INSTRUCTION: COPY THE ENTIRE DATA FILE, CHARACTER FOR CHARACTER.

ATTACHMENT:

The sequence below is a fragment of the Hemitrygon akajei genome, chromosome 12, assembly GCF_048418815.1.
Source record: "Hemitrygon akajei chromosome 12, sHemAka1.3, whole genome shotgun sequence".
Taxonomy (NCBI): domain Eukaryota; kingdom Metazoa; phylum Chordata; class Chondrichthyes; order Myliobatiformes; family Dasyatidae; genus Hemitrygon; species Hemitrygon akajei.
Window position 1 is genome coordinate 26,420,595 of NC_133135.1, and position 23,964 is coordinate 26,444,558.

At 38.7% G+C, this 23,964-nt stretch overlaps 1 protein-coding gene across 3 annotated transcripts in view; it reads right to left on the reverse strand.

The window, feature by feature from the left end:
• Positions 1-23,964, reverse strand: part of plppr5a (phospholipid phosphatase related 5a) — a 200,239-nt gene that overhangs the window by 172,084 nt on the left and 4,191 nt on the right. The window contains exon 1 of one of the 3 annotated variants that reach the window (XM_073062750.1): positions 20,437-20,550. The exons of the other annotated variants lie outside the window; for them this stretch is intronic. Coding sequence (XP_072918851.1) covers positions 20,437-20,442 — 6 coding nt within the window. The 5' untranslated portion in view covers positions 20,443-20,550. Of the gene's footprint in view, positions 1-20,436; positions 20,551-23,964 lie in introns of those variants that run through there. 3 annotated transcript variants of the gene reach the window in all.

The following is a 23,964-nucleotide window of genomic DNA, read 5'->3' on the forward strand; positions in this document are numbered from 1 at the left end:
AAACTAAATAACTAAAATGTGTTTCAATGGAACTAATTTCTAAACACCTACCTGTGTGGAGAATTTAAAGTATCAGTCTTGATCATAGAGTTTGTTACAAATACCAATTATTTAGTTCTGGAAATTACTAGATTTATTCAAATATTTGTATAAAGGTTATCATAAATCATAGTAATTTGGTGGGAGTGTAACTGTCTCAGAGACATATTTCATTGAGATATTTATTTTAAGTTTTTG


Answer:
The sequence below is a fragment of the Hemitrygon akajei genome, chromosome 12, assembly GCF_048418815.1.
Source record: "Hemitrygon akajei chromosome 12, sHemAka1.3, whole genome shotgun sequence".
Taxonomy (NCBI): domain Eukaryota; kingdom Metazoa; phylum Chordata; class Chondrichthyes; order Myliobatiformes; family Dasyatidae; genus Hemitrygon; species Hemitrygon akajei.
Window position 1 is genome coordinate 26,420,595 of NC_133135.1, and position 23,964 is coordinate 26,444,558.

At 38.7% G+C, this 23,964-nt stretch overlaps 1 protein-coding gene across 3 annotated transcripts in view; it reads right to left on the reverse strand.

The window, feature by feature from the left end:
• Positions 1-23,964, reverse strand: part of plppr5a (phospholipid phosphatase related 5a) — a 200,239-nt gene that overhangs the window by 172,084 nt on the left and 4,191 nt on the right. The window contains exon 1 of one of the 3 annotated variants that reach the window (XM_073062750.1): positions 20,437-20,550. The exons of the other annotated variants lie outside the window; for them this stretch is intronic. Coding sequence (XP_072918851.1) covers positions 20,437-20,442 — 6 coding nt within the window. The 5' untranslated portion in view covers positions 20,443-20,550. Of the gene's footprint in view, positions 1-20,436; positions 20,551-23,964 lie in introns of those variants that run through there. 3 annotated transcript variants of the gene reach the window in all.

The following is a 23,964-nucleotide window of genomic DNA, read 5'->3' on the forward strand; positions in this document are numbered from 1 at the left end:
AAACTAAATAACTAAAATGTGTTTCAATGGAACTAATTTCTAAACACCTACCTGTGTGGAGAATTTAAAGTATCAGTCTTGATCATAGAGTTTGTTACAAATACCAATTATTTAGTTCTGGAAATTACTAGATTTATTCAAATATTTGTATAAAGGTTATCATAAATCATAGTAATTTGGTGGGAGTGTAACTGTCTCAGAGACATATTTCATTGAGATATTTATTTTAAGTTTTTG